Wednesday, September 6, 2017

#BookReview A KIND OF FREEDOM by Margaret Wilkerson Sexton

Summary: Evelyn is a Creole woman who comes of age in New Orleans at the height of World War II. Her family inhabits the upper echelon of Black society, and when she falls for no-account Renard, she is forced to choose between her life of privilege and the man she loves.

In 1982, Evelyn’s daughter, Jackie, is a frazzled single mother grappling with her absent husband’s drug addiction. Just as she comes to terms with his abandoning the family, he returns, ready to resume their old life.

Jackie’s son, T.C., loves the creative process of growing marijuana more than the weed itself. He was a square before Hurricane Katrina, but the New Orleans he knew didn't survive the storm. Fresh out of a four-month stint for drug charges, T.C. decides to start over—until an old friend convinces him to stake his new beginning on one last deal.

Review: Early into A Kind of Freedom, I was struck by the setting, the domineering father, the generations explored and the era. It immediately reminded me of Eleni N. Gage's The Ladies of Managua. And though the books have those factors in common, that is where the similarities end.

As the daughters of a respected doctor, as Creoles, Evelyn and her sister Ruby are expected to conduct themselves as proper ladies. For Evelyn, that has never been a problem, but Ruby likes pushing boundaries. It comes as a surprise then that Evelyn is the one that marries Renard, not quite the man her parents would have chosen for her. While we get glimpses into Ruby's life, the main focus of the book is Evelyn and her progeny.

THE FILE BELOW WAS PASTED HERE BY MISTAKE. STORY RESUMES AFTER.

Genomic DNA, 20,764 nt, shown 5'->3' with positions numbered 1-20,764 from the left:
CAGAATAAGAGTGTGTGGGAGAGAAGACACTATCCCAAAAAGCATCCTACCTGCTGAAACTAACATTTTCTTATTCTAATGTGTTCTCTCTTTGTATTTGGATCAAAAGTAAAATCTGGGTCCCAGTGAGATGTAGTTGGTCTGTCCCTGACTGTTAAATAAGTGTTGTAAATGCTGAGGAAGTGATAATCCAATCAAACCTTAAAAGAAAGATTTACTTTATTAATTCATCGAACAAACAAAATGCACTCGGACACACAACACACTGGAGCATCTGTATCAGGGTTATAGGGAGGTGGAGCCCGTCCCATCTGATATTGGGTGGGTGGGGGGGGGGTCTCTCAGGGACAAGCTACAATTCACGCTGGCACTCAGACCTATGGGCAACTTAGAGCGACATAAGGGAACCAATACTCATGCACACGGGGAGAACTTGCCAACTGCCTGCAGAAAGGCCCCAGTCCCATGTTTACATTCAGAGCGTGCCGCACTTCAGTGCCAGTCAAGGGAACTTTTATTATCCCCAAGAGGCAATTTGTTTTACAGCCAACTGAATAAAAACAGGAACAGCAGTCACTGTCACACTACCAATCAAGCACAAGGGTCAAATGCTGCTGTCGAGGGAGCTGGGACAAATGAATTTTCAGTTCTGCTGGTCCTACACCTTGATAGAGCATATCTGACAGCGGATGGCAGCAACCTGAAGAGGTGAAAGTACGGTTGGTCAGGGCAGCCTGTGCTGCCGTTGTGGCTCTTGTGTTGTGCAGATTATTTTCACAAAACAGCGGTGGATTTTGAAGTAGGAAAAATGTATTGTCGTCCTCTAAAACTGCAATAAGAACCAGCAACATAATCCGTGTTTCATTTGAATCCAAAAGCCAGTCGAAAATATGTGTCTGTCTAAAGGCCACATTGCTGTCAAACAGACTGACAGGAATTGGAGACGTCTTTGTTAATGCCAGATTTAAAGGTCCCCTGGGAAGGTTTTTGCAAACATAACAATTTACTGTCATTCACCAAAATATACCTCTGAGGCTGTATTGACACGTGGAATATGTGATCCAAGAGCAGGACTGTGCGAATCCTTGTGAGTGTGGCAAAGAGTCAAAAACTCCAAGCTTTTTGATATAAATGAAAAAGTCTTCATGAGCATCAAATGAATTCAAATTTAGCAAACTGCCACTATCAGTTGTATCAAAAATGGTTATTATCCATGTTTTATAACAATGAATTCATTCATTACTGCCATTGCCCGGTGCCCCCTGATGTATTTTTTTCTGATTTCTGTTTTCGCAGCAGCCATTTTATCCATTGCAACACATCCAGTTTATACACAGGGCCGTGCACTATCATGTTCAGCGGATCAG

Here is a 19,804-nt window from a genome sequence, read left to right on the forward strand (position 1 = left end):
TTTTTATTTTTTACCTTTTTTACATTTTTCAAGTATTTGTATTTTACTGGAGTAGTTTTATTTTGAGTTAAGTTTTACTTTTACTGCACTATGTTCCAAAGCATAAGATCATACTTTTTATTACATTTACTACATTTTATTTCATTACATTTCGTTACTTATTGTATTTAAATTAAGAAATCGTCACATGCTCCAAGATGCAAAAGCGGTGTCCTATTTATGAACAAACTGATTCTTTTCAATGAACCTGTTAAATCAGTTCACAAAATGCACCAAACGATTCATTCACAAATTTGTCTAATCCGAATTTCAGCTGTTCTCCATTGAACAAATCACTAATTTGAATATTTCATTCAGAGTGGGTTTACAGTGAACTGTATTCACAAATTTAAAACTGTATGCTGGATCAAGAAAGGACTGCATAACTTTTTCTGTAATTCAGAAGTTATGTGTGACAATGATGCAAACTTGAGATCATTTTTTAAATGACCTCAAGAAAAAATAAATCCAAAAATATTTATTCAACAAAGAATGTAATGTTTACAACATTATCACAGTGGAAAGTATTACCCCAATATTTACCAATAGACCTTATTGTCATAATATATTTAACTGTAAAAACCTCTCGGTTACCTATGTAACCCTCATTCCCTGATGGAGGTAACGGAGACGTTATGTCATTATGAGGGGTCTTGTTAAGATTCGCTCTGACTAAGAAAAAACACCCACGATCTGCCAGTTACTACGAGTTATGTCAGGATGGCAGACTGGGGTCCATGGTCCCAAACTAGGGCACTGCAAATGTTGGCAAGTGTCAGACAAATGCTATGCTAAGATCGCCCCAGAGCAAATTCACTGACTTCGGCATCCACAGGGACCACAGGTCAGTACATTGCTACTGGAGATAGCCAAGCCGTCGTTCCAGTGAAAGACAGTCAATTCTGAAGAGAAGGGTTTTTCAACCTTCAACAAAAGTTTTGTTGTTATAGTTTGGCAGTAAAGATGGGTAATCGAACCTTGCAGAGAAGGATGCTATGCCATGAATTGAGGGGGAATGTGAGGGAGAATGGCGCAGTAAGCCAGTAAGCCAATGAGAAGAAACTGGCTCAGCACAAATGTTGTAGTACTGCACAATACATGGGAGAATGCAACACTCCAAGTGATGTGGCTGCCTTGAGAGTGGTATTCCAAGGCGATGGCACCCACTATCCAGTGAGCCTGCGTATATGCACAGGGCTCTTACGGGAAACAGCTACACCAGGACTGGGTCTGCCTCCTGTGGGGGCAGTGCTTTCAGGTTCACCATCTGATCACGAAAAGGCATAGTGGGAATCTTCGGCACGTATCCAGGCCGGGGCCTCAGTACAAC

We see Evelyn's daughter, Jackie, fall in love with a functional addict right as crack swept the country. And we see the affect that has on Jackie's son, T.C., fresh out of jail and already plotting and planning. I really love how the author focuses on the effect the previous generation has on the present generation, as well as how their environment affects them. It's interesting to read and realize that while Evelyn, Ruby and their parents lived through the Jim Crow South, financially and class wise, they're better off than their future generations. Isn't it the dream of every parent to see their child do better than them? Can that happen in an unstable environment? Can they succeed against all odds?

There's so much covered in just 256 pages, so many questions still to be answered. I would love to see another book that covers a more developed story line for Ruby. And I'd be open to reading more about their parents before Evelyn and Ruby came along. Honestly, I'm open to reading whatever comes next from this author.

256 p.
Published: August 2017
Disclaimer: Copy  of book received from publisher, opinions are my own.

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